Running is not a high contact sport in terms of bodies colliding and trying to smash each other into the groun
d in order to maintain or gain possession of an object. It is a contact sport in terms of bones and muscles colliding with other bodily stuff that cause pain and discomfort among runners. I am no different in that regard.
My main injury of sport is shin splints. Shin splints are caused by repeated stress to the shinbone and the muscles surrounding it. Generally, the pain runs up and down the shinbone and there may be some notable soreness and perhaps inflammation. For most, rest and ice can help a runner get back on their feet without much else. For me, shin splints are one indication that I am in need of new running shoes.
I suffer from shin splints a couple times a year but there was one time, prior to my running adventures, when I thought I had shin splints and I actually had something more serious. When I was 16 I found out I had compartment syndrome. Now, compartment syndrome is normally found in athletes who are college aged and participate in sports like cross country, not high school softball players.
Compartment syndrome is a problem that can be found in the lower extremities. Basically, there is a thin layer of fascia that surround your muscles. As you exercise, your muscles get warm which causes them to expand. You fascia is supposed to expand as well. When your fascia doesn’t expand, it constricts the muscles and in doing that, constricts the arteries leading to your legs. All of this constricting results in numbness in your legs and feet.
I was working out with the basketball team when I found out that I had compartment syndrome. We were going on 3 mile runs once a week and by the time we got done, I had zero control over my feet. It was like they were flopping around and I had to really focus and watch where my feet were going to make sure they were underneath me. And it was super painful. I talked to the athletic trainer at my school and after checking my legs before and after the pain, he suggested I go see a doctor. I saw my physician who sent me to an orthopedic doctor who sent me to an orthopedic surgeon.
Three minutes in the room with the surgeon and he already knew I would need surgery. We still had to go through the process of checking the pressure in my legs. The procedure to the test went like this:
- Using two really small needles, they stuck me in two of the four compartments of my legs.
- We waited for my legs to go numb from the needles.
- The doctors checked the pressure in my legs by using a larger “knitting needle” (as described by my mom since I refused to watch) in my leg to see what the pressure was.
- I walked around until I felt the pain and numbness in my legs as I normally did when exercising.
- They used the large needles again to see what the pressure was.
For those of you who are interested, normally, your legs have an internal pressure of 0-5 (I don’t remember the units) and after you have done exercise, it should be between 5-20. The pressure in my legs was 20 to begin with and after exercise it was around 30. That meant I was headed for surgery.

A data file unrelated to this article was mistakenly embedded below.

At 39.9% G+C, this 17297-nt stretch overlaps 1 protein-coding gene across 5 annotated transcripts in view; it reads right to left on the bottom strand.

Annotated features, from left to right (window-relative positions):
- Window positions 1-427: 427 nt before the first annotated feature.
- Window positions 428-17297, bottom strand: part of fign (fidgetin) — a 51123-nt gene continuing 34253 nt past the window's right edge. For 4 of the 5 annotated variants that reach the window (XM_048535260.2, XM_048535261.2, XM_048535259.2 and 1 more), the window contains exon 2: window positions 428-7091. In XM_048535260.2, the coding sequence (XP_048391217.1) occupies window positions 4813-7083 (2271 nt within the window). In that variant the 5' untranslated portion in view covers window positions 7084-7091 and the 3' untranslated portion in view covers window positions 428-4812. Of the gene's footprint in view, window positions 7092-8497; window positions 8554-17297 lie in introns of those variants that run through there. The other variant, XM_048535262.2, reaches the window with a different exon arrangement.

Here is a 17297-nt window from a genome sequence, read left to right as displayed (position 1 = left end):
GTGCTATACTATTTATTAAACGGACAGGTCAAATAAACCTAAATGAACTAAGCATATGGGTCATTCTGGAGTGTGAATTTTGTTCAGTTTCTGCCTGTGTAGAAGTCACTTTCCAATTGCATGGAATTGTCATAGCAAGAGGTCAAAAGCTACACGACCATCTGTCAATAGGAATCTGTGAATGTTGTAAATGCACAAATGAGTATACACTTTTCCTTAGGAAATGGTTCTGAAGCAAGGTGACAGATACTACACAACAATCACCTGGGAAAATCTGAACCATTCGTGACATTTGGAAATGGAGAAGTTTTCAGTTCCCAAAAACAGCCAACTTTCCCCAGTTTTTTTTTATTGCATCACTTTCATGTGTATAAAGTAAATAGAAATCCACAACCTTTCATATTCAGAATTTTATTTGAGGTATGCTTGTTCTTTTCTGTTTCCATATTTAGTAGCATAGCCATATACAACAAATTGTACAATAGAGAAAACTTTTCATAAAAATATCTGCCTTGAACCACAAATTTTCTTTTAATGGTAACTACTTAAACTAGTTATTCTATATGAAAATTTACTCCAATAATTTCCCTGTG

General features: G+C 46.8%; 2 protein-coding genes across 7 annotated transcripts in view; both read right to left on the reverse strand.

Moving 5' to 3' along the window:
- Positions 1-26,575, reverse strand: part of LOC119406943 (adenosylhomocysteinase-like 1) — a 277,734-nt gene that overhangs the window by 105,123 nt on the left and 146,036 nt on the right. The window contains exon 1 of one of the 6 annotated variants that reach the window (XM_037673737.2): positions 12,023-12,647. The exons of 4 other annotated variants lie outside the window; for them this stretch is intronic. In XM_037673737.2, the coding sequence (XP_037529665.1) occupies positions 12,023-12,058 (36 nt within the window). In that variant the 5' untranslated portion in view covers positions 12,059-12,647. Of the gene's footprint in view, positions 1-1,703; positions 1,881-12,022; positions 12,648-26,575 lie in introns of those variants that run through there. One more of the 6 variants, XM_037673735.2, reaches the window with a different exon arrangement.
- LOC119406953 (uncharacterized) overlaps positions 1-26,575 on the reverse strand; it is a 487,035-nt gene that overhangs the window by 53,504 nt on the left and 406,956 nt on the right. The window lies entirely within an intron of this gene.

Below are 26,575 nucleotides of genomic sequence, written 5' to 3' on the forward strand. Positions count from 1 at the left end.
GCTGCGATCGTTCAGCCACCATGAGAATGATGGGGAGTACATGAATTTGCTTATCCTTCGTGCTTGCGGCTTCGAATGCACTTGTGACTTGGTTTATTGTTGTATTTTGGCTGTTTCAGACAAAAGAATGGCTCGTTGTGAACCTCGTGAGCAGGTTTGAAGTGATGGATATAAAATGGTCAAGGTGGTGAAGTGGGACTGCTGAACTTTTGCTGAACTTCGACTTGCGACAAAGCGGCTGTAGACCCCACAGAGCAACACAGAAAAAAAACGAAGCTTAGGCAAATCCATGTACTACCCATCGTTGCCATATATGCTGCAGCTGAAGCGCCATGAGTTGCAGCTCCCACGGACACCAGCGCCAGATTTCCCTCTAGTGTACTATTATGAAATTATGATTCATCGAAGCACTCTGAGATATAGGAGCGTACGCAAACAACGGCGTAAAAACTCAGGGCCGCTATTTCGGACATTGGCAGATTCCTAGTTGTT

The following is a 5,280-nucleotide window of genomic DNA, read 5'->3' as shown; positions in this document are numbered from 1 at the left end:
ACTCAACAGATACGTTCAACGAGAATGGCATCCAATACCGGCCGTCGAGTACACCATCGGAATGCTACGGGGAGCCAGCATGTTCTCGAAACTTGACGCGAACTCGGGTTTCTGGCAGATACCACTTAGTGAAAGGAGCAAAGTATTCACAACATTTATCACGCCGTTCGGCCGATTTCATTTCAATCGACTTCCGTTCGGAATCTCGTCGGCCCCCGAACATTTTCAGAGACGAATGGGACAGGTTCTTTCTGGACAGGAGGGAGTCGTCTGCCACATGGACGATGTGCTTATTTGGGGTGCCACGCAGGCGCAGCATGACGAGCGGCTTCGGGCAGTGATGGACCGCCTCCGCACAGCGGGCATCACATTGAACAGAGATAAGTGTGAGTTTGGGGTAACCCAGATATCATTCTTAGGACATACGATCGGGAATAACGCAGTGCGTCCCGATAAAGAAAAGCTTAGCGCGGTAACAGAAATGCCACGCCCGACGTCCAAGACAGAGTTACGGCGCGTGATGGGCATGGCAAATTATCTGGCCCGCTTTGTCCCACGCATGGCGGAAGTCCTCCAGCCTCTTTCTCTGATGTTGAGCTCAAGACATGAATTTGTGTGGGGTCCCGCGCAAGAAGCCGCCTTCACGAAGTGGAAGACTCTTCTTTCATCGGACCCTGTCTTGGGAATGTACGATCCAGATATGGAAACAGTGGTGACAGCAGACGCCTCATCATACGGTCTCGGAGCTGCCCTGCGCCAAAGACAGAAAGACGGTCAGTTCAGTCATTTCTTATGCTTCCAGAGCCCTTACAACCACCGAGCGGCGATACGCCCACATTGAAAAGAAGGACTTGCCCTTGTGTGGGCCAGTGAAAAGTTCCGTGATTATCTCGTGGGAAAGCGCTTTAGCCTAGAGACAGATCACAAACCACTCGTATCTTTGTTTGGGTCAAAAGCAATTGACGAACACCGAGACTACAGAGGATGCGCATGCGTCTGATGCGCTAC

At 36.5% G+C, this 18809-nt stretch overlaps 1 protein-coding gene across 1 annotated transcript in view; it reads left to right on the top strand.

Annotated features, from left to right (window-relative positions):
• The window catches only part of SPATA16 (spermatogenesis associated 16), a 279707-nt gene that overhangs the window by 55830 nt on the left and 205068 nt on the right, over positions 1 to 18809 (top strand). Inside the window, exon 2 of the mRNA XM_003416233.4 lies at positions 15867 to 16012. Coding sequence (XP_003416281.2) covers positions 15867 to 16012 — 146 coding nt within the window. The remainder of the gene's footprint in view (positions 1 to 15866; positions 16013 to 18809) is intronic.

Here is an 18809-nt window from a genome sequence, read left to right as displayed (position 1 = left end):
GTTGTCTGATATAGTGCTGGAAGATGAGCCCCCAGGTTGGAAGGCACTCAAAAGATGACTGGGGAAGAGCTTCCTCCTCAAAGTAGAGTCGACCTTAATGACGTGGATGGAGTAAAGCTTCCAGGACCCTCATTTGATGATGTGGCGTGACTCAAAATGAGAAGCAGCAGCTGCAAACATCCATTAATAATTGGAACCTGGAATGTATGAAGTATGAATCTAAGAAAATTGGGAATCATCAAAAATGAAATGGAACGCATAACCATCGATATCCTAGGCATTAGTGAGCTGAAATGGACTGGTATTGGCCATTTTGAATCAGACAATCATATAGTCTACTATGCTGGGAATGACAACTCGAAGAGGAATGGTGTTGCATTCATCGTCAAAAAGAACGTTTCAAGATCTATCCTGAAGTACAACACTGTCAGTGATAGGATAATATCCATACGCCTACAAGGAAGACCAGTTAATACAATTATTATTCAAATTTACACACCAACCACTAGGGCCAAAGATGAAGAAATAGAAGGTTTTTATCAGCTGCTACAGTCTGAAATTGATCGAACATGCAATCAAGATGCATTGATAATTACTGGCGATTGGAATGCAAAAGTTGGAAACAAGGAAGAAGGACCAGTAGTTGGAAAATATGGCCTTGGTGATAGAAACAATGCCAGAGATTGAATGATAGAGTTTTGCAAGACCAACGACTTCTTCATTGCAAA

Being the active person I was, along with the fact that I had never had surgery before, I didn’t know what to expect with recovery or anything. I had already formed the idea that I would be doing something exercise related in college, whether that was physical education or exercise science. This huge life moment made me consider other careers because I didn’t know how this was going to affect me. Would I be able to run still? Would I be able to be pain free while exercising. I thought it would be pointless to be in the fitness spectrum of jobs if I wasn’t actually able to be fit myself. I was very close to becoming an engineer. I didn’t change anything though. I thought I would give it time before I made a big decision like that. And I’m glad I did.
The surgery went very well. I now have four scars on each leg, about 2 inches long. They had to cut the fascia in two of the four compartments of my leg from my knee to my ankle but were able to do it arthroscopically. I spent all of winter break that year on the couch recovering. Although it was surgery on both legs, I only had crutches to get around. My family was very helpful in their attempts to keep me occupied and involved in our holiday adventures, rearranging our traditions so that I could participate. They also played a large role in just helping me get around the house safely.
I came back much stronger and faster than they thought I would. I was blowing my physical therapist away with how much I could handle and how fast I wanted to do things. I was running on a treadmill within 2 months of surgery. My main motivation was that I wanted to get ready for softball season. Missing out on basketball season was one thing but I needed to be back with my softball team. Once softball began, my coach was taking some precautions. I wasn’t on varsity and it wasn’t my senior year so I was fine with my new role as designated hitter. I had a career high 2 home runs that season.
This year is the 10 year anniversary of my surgery. I can’t believe it has been that long. I am proud to say I am fully recovered and am in better shape than I was before surgery (and my scars are still pretty cool looking). I get a little worried each time I start to feel the familiar pain of shin splints, hoping it is just that and nothing worse. After all, there are two other compartments that didn’t get released. This is just one of the few injuries I have sustained during my life and shaped my character of being injury-prone.
Stay tuned for more fun stories on injuries!